Thu 14 Nov 2019
In achieving equal representation, organisations are the masters of their own fates.
Yesterday, 13th November, saw the release of the penultimate report of the Hampton-Alexander Review, a government-backed initiative championing gender-balance in senior leadership.
The ambition of the Review, to make the UK a global leader in representation of women at senior level, is hugely positive. In order to realise this, the Review board have monitored 23,000 leadership roles in the FTSE 350 since 2011, charting the representation of women in executive committees or as their direct reports, and on boards.
The 2016 target of achieving 33% senior female representation by 2020 is especially pertinent as the Review enters its final year. Whilst progress has been charted in senior leadership representation (in the FTSE 100, a change from 27% in 2018 to 28.6% in 2019, and a jump to 28% from 25% for the FTSE 250 in the same period), significant change and progress are still needed for targets to be met by this deadline. A key finding of yesterday’s report demonstrated that half of all board appointments next year will have to be women for this to be achieved. To set this requirement in context, last year two-thirds of all senior leadership appointments in the FTSE 100 and 250 were men.
The outlook for female representation on boards is more positive, with the 33% target highly likely to be met. With the FTSE 250 outperforming the FTSE 100 last year – a change from previous years --it is possible that this target will be met by the overall FTSE 350 by the end of 2020.
An important conclusion of the report is a marked disparity in the motivations of different organisations. Whilst certain firms, such as Burberry and Lloyds Banking Group, are lauded as ‘leading by example’ due to their high percentage of senior female representation and the success of internal policies and changes, 44 firms with all-male executive committees are named in the report. There are further 39 organisations with ‘one and done’ boards – boards with a single female member. Furthermore, the number of women in the highest positions remains remarkably low – within the FTSE 350, there are only 25 women chairs and 14 female CEOs. Evidently, beyond the achievement of the 2020 targets, there is ample room for further progress.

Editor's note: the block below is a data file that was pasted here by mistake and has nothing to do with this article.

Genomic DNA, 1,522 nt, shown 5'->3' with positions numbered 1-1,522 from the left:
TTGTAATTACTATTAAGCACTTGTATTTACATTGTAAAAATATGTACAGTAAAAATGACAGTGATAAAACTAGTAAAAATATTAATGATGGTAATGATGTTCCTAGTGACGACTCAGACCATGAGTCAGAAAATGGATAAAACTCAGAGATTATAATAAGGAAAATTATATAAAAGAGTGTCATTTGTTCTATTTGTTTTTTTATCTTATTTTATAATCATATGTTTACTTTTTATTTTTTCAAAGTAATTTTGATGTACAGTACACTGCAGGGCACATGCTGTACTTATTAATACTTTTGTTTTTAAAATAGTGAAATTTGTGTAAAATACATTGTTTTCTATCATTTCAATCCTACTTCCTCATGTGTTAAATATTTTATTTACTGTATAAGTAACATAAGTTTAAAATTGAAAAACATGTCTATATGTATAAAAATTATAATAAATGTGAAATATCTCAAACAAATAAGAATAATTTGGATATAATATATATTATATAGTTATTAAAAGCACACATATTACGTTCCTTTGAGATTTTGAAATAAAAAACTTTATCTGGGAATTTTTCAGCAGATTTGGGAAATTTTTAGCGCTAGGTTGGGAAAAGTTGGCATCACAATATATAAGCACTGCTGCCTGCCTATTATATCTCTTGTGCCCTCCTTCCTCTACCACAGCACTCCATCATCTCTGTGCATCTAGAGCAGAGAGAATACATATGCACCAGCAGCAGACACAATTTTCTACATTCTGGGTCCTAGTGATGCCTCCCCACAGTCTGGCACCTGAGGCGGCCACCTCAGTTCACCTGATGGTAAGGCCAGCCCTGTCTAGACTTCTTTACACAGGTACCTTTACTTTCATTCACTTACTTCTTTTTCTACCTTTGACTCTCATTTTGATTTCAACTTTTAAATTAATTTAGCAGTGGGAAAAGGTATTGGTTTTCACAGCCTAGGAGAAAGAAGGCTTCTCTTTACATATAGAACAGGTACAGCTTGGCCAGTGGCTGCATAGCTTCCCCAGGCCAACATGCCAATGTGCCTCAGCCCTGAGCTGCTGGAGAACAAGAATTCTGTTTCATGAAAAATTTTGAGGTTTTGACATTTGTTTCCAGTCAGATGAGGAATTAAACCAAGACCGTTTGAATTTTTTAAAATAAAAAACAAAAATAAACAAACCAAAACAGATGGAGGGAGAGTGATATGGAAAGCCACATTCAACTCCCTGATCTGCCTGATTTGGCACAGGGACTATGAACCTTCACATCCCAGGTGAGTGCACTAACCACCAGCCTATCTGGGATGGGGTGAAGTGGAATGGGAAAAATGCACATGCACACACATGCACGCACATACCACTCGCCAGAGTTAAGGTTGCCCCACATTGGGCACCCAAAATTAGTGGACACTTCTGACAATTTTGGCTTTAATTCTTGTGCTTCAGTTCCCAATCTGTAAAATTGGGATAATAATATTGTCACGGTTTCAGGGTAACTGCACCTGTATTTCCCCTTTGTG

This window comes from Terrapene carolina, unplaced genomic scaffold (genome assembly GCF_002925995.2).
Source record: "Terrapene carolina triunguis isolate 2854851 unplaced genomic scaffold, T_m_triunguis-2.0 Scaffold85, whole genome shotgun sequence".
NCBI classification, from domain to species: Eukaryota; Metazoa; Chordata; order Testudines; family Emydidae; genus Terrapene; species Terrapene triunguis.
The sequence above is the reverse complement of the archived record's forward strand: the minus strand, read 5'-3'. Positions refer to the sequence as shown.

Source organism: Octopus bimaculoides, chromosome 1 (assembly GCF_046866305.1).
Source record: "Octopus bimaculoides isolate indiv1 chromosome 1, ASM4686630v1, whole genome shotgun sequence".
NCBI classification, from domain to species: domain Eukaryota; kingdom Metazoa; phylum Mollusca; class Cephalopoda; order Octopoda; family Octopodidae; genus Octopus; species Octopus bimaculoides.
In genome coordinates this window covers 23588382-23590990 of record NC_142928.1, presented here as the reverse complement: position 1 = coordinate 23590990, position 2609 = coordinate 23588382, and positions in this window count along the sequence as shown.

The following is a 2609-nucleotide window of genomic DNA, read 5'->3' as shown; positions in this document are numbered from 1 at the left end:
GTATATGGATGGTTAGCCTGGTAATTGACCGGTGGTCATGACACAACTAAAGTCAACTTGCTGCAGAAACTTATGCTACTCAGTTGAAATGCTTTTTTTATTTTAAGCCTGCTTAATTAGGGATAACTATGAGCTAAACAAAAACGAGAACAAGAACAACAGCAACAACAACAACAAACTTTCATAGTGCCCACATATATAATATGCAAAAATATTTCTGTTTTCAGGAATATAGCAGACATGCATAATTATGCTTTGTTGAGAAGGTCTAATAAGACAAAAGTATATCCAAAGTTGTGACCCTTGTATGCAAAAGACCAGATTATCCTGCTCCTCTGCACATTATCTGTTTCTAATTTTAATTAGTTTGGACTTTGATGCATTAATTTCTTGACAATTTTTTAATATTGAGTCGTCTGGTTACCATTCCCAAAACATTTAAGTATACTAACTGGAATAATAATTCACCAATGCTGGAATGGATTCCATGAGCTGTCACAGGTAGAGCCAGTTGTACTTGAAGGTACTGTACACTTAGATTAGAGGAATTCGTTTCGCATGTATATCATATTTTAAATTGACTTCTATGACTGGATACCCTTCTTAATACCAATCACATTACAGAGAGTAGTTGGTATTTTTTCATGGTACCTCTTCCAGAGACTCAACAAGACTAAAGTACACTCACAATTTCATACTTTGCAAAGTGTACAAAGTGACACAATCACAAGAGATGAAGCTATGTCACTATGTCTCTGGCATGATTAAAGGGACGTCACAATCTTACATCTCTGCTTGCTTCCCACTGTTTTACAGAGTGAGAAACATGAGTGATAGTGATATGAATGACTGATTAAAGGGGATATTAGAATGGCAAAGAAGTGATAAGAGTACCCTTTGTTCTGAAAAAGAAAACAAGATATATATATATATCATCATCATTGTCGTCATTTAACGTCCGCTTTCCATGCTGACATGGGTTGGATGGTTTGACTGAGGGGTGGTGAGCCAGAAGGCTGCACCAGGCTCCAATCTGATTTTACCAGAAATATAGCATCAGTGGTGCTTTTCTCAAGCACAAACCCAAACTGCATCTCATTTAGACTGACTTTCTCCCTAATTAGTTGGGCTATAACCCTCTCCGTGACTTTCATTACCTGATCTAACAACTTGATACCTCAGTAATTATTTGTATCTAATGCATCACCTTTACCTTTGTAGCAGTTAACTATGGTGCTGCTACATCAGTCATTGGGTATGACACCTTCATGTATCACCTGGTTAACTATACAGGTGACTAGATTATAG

Overall, a key message of both yesterday’s report and the Review in general is that women’s representation is an issue for business, rather than for women. In the opening pages of the report, Dame Vivian Hunt outlines that McKinsey data continues to demonstrate a “significant link between diversity and financial performance”. There is a 15-24% likelihood that companies in the top-quartile for executive team diversity will outperform their bottom-quartile counterparts. Laura Sanderson, from Russell Reynolds Associates, emphasises that over the course of the review “we have learned about how to find, coach and advocate for well qualified women who can be duly appointed on a purely meritocratic basis”, and that the rewards of these efforts are ultimately “more effective leadership of the UK’s companies”.
Considering the report as a whole, it is undeniable the internal decisions of companies – the culture they foster, and the policies that they put in place – are a key differentiator when it comes to gender inclusivity and the ability of women to thrive within the organisation. Our upcoming Supporting Women in the Workplace event seeks to inform managers and HR professionals about the measures they can take to advance gender equality in their workplaces and address the barriers to progress which women face. As the Hampton-Alexander report outlines, when it comes to equal representation and gender diversity, organisations are the masters of their own fate – where there is will, awareness and decisive action, progress will follow.
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